The Growth of Relationships as a Driver for Problem Solving
The growth of relationships between people is the primary driver of many solutions to the toughest leadership problems that long-term care, assisted living, and senior living staff is faced with.
We’re not talking about the relationships between clients and caregivers. The long-term care industry is getting better and better at determining how to recruit, train, and retain those people.
As usual, we are talking about administrators and leaders leveraging the power of relationships to retain high-performing individuals and teams during the stressful time of COVID-19, social distancing, and the challenges of mandatory lockdowns.
The Power of Relationships is Often Underrated
Leaders know that the power of relationships is often underrated. By carefully considering the inherent (and growing) value of storytelling, self-awareness, and conflict management leaders know that doors will open to creating a macroculture of connection, reduce burnout, and increase retention.
Here are a few questions for leaders to consider in the space of “thinking differently” about relationship and connections, first on their teams, and then in their organizations:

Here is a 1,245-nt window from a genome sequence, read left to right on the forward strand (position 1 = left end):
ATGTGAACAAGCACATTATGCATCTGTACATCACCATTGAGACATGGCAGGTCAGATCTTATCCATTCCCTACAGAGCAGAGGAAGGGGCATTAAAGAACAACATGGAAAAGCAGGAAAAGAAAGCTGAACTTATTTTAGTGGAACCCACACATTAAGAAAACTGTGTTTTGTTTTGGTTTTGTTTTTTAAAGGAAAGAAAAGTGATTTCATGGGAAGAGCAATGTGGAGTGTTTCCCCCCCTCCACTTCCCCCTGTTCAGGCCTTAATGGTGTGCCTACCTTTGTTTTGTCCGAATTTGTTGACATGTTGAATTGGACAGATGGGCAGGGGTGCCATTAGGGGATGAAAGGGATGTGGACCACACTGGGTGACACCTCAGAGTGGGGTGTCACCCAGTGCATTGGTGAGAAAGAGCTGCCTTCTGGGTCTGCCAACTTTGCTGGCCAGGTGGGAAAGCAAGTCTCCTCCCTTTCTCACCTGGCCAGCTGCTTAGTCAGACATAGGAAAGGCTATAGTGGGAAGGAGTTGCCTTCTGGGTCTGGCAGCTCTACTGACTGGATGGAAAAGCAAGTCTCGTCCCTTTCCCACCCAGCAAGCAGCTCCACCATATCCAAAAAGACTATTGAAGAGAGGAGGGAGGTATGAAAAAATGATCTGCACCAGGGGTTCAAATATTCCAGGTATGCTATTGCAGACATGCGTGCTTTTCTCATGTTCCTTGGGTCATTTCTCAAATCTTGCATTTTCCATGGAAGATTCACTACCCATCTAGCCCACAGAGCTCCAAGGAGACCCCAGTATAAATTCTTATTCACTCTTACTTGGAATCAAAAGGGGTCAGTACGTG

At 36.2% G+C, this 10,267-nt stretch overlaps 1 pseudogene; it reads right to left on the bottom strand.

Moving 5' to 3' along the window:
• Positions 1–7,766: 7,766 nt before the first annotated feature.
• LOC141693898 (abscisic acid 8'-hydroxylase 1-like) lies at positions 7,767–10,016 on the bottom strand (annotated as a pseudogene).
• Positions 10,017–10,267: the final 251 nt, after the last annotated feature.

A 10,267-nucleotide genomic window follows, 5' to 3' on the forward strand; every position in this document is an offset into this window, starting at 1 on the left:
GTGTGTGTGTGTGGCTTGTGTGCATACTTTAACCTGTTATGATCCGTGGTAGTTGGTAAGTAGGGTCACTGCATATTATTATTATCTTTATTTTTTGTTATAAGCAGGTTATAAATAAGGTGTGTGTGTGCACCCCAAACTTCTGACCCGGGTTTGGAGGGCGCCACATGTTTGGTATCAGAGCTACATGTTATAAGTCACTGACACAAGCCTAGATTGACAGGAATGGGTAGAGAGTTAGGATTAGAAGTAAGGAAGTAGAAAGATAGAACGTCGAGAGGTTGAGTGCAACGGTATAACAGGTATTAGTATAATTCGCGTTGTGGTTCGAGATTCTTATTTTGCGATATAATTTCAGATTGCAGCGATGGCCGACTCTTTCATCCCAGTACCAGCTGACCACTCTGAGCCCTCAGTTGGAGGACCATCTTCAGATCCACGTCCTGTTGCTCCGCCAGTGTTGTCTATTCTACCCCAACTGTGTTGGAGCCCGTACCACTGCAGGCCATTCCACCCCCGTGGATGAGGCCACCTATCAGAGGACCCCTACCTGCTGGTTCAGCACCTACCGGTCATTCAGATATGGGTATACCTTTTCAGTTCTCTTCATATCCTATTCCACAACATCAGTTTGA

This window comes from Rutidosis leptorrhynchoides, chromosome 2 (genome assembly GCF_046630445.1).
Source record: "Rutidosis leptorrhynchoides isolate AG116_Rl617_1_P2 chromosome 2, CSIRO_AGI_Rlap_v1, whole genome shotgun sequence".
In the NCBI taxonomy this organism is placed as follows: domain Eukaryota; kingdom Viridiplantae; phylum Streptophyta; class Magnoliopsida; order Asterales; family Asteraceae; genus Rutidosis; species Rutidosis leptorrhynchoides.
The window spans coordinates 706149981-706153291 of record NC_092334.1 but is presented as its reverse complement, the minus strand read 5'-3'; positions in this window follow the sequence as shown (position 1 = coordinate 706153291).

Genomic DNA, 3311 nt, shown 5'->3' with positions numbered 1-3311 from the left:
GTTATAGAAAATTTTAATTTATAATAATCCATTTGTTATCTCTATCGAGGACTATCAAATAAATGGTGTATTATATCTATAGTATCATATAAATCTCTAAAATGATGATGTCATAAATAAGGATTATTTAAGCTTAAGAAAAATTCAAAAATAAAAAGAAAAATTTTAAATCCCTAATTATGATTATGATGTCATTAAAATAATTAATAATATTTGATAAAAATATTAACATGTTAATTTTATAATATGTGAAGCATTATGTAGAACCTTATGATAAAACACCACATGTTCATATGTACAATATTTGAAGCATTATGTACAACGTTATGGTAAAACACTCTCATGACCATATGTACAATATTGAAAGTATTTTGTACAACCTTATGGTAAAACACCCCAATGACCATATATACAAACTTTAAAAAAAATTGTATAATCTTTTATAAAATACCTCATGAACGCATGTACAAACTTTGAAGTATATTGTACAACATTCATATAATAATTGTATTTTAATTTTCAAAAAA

- What are we paid to do?
- What do our clients and customers believe we are paid to do?
- What is the value of education about connection to our customers and clients?
- What is the value of connection for our customers and clients?
- What is the value of the tools around the act of connecting with our clients and customers?
- What do our clients think they want from each other?
- What is the market value of our network, to our customers and clients?
- What is the risk profile of our market, our clients, and our organization?
Relationships Grow in Crisis
Avoiding these hard questions and hoping that “muddling through” crises similar to what has faced the senior living industry this year is not the most optimal path forward.
If connection is the product of the future, the problem is going to be answering the questions, in brave ways and then acting on the scary answers.